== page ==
On Living in an Old Country: The National Past in Contemporary Britain

Paperback | March 26, 2009

byPatrick Wright

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The hulk of Henry VIII's flagship is raised from the seabed in an operation that captures the mind of the nation. The leader of the Labour party wears an informal coat at the Cenotaph and provokes a national scandal. An elderly lady whose ancient house is scheduled for demolition dismantlesit, piece by piece, and moves it across the country...On Living in an Old Country probes such apparently fleeting and disconnected events in order to reveal how history lives on, not just in the specialist knowledge of historians, archaeologists and curators, but as a tangible presence permeating everyday life and shaping our sense of identity. Itinvestigates the rise of 'heritage' as expressed in literature, advertising, and political rhetoric as well as in popular television dramas, conservation campaigns, and urban development schemes. It explores the relations between the idea of an imperilled national identity and the transformation ofBritish society introduced by Margaret Thatcher. This is the book that put 'heritage' on the map, opening one of the defining cultural and political debates of our time, and showing why conservation is a subject of such broad significance in contemporary Britain. This new edition includes an extensive new preface and interview material reflectingon the ongoing debate about the heritage industry which the book helped to kick-start.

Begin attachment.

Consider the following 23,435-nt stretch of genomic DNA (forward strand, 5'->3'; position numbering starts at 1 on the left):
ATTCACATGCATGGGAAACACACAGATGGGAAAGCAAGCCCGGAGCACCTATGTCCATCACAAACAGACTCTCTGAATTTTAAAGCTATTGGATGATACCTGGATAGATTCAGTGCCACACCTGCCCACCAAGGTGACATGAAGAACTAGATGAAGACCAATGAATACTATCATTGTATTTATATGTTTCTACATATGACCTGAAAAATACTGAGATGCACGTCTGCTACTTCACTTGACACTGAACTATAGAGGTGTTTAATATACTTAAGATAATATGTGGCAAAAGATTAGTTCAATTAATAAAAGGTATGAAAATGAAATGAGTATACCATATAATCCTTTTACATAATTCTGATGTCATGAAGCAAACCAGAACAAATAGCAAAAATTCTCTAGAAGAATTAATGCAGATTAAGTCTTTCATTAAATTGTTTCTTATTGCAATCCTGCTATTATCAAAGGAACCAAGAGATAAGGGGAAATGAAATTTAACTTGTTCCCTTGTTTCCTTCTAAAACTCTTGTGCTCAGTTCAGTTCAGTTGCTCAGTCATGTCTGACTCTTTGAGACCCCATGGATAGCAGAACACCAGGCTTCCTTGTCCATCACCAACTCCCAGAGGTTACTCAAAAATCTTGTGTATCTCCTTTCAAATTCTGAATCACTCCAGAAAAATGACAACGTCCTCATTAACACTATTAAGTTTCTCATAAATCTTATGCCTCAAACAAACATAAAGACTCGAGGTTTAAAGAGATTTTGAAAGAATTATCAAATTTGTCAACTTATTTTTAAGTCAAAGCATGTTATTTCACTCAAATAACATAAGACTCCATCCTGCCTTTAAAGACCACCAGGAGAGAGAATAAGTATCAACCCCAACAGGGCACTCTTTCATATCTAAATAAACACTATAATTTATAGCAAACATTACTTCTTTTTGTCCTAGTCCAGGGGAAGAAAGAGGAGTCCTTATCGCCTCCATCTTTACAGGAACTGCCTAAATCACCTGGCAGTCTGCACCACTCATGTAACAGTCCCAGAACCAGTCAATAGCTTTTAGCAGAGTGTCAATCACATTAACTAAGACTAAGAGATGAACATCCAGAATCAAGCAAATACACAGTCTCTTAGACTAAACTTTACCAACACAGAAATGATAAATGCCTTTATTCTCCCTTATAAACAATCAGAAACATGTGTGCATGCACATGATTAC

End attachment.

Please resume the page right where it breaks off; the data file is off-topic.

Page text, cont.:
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The hulk of Henry VIII's flagship is raised from the seabed in an operation that captures the mind of the nation. The leader of the Labour party wears an informal coat at the Cenotaph and provokes a national scandal. An elderly lady whose ancient house is scheduled for demolition dismantlesit, piece by piece, and moves it across the co...

Patrick Wright is a writer and broadcaster with an interest in the cultural dimensions of modern life. He is the author of a number of highly acclaimed best-selling history books, including The Village that Died for England, Tank (described by Simon Schama as 'a tour de force'), and Iron Curtain, which John le Carre described as 'a wo...

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Format:PaperbackDimensions:288 pages, 7.72 × 5.08 × 0.04 inPublished:March 26, 2009Publisher:Oxford University PressLanguage:English

The following ISBNs are associated with this title:

ISBN - 10:0199541957

ISBN - 13:9780199541959

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Table of Contents

Preface to the Oxford University Press edition: Heritage and the Place of Criticism1. Introduction: Everyday Life, Nostalgia and the National Past2. Trafficking in History3. Coming Back to the Shores of Albion: The Secret England of Mary Butts (1890-1937)4. A Blue Plaque for the Labour Movement? Some Political Meanings of the National Past5. Falling Back Together in the Nineteen Eighties: The Continuing Voyage of the Mary Rose6. Moving House in a Welfare State7. The Ghosting of the Inner CityAfterword: Everyday Life and the Aura of the Modern PastAppendix: Sneering at the Theme Parks: an Encounter with the Heritage IndustryIndex

Editorial Reviews

`In a rich and suggestive series of essays Patrick Wright explores the ways in which history itself has become the most powerful source of contemporary meanings about what Britain is and what it is to be British. 'Stuart Hall